By Staff Writer
This powerful second novel from acclaimed Australian writer Rhys Hagan is an engaging and thought-provoking piece of historical fiction, set in Judea in the time of Jesus Christ.
The author, whose debut novel Hunting Taylor Brown received rave reviews on its release in 2016, has spoken publicly about his own experiences with a religious cult, and this carefully-plotted book takes a long hard look at the theme of corruption in organised religion.
It’s far from a dull trawl through religious history - Hagan, who clearly knows a good deal about some religious leaders’ ability to deceive and mislead their followers, immerses the reader in a world where these Biblical figures trade jokes and insults like modern day ‘banter’, and characters discuss Christianity from a marketing perspective: “Right. So, I think we should start considering how we’ll get in touch with the rest of the population. Make the movement exclusive—elite...as Egypt has its Egyptians, Christ should have his Christians.” Entering into a contract with the ruthless Pilate, Amphion sets out to exploit the religious ‘naivety’ of the locals. With ruthless cunning, he cons them into believing that the messiah is among them - and that he wants them to part with their cash. Wise to the numbers of people that gather to hear the words of Jesus of Nazareth, Amphion blackmails Jesus into declaring himself the Son of God, and convinces followers to donate to the ‘church’.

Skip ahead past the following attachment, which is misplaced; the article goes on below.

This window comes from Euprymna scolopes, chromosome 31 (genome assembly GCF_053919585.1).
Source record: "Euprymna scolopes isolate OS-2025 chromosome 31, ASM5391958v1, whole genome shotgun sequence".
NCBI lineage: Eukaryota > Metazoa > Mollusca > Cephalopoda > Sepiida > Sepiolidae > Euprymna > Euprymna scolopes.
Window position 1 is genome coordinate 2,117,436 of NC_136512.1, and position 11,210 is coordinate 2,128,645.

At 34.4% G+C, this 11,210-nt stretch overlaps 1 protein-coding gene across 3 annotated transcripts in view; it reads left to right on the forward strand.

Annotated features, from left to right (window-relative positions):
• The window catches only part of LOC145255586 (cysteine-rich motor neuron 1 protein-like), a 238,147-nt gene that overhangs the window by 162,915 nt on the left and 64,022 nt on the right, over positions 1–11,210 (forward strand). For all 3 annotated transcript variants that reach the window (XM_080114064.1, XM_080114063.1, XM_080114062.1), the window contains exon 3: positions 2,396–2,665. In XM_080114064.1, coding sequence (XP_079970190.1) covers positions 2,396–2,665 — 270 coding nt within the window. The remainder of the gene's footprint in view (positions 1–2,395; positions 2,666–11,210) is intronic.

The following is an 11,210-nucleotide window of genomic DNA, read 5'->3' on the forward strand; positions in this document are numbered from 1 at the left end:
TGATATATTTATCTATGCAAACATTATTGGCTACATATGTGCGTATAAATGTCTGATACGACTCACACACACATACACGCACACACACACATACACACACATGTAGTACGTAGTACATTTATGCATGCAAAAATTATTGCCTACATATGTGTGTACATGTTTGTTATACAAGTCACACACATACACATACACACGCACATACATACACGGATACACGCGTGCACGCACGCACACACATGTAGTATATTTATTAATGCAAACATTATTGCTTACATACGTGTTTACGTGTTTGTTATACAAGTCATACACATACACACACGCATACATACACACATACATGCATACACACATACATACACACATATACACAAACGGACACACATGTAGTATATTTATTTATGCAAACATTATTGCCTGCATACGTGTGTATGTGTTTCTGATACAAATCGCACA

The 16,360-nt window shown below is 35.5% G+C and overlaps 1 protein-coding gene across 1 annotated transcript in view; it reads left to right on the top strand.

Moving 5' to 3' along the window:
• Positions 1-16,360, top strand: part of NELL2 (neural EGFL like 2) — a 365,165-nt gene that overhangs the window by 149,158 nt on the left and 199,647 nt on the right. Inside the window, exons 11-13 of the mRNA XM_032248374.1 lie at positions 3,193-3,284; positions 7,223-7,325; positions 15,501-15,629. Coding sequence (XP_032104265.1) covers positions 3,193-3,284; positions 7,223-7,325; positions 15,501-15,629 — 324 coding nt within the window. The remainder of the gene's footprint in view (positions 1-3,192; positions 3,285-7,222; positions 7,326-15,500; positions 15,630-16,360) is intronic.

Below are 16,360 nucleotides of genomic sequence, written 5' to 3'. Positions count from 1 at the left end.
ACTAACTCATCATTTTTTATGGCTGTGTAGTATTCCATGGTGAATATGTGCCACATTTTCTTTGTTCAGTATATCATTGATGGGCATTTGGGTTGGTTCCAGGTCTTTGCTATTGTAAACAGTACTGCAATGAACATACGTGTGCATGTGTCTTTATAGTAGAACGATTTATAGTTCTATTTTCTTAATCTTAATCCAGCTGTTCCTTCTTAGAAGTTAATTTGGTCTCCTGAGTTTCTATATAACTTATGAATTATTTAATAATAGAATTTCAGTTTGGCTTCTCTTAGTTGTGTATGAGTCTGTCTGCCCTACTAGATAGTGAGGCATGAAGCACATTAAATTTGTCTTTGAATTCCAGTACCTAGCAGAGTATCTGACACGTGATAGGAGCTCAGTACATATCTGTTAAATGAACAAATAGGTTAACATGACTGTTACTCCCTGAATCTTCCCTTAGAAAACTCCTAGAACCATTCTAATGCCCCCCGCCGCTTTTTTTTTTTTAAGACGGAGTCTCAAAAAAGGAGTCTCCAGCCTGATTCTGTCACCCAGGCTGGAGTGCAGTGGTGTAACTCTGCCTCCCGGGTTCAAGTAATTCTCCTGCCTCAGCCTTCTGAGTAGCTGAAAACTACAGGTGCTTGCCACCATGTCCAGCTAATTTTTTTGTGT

Against a backdrop of political and religious unrest and violence - rape, murder and torture are among the cruelties dealt out by some of the book’s more nefarious characters - Amphion enlists the help of his brother Marcus and good friend Dismas to stage ‘miracles’ for Jesus to publicly perform, and establish a new religious group, the ‘Christians’.
In a volatile political climate, these religious rumblings are noticed by Israel and Rome’s foremost scholars, leaders, and even underground assassins. Success comes at a huge personal price - as he counts his riches Amphion’s family are found complicit in conspiring against the Jewish religion and are consequently found guilty of inciting unrest in Judea. With his family and friends dead or estranged, and his enemies bearing over him, Amphion finds himself looking to Christ for words of wisdom, but the ‘Son of God’ is also set to meet the ultimate punishment.
Humanity’s capacity for self-deception is a key theme of the book, and as an author and religious cult survivor, Hagan raises some pertinent issues, highlighting the need to look out for ‘red flags’ in religious leaders looking to exploit vulnerable members of society for their own ends. While there’s no doubt that the central theme is a controversial one, this is not a book that sets out to be offensive or to poke fun at Christianity. Rather, it’s a thoughtful and thought-provoking work of historical fiction that raises some important talking points.